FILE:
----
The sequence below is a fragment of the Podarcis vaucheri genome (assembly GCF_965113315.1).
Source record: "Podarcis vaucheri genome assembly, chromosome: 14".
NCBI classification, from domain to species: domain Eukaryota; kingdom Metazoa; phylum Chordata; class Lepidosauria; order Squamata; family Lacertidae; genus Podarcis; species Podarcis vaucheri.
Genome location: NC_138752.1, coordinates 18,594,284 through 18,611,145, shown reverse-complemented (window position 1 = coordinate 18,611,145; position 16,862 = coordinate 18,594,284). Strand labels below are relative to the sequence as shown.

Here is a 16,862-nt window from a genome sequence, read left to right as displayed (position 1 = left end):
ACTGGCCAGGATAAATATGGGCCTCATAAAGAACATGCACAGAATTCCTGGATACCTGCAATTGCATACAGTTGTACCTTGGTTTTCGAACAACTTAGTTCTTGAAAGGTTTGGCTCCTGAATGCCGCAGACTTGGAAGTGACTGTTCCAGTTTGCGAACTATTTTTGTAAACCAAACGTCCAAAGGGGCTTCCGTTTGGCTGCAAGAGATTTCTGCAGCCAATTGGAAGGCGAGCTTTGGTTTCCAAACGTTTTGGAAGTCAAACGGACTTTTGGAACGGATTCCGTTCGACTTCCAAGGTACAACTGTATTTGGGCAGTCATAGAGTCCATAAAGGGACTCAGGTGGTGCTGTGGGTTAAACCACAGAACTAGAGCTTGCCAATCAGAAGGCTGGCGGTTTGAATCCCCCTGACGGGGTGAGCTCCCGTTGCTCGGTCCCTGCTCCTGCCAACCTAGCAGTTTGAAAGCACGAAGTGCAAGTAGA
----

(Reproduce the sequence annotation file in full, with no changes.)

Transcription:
The sequence below is a fragment of the Podarcis vaucheri genome (assembly GCF_965113315.1).
Source record: "Podarcis vaucheri genome assembly, chromosome: 14".
NCBI classification, from domain to species: domain Eukaryota; kingdom Metazoa; phylum Chordata; class Lepidosauria; order Squamata; family Lacertidae; genus Podarcis; species Podarcis vaucheri.
Genome location: NC_138752.1, coordinates 18,594,284 through 18,611,145, shown reverse-complemented (window position 1 = coordinate 18,611,145; position 16,862 = coordinate 18,594,284). Strand labels below are relative to the sequence as shown.

Here is a 16,862-nt window from a genome sequence, read left to right as displayed (position 1 = left end):
ACTGGCCAGGATAAATATGGGCCTCATAAAGAACATGCACAGAATTCCTGGATACCTGCAATTGCATACAGTTGTACCTTGGTTTTCGAACAACTTAGTTCTTGAAAGGTTTGGCTCCTGAATGCCGCAGACTTGGAAGTGACTGTTCCAGTTTGCGAACTATTTTTGTAAACCAAACGTCCAAAGGGGCTTCCGTTTGGCTGCAAGAGATTTCTGCAGCCAATTGGAAGGCGAGCTTTGGTTTCCAAACGTTTTGGAAGTCAAACGGACTTTTGGAACGGATTCCGTTCGACTTCCAAGGTACAACTGTATTTGGGCAGTCATAGAGTCCATAAAGGGACTCAGGTGGTGCTGTGGGTTAAACCACAGAACTAGAGCTTGCCAATCAGAAGGCTGGCGGTTTGAATCCCCCTGACGGGGTGAGCTCCCGTTGCTCGGTCCCTGCTCCTGCCAACCTAGCAGTTTGAAAGCACGAAGTGCAAGTAGA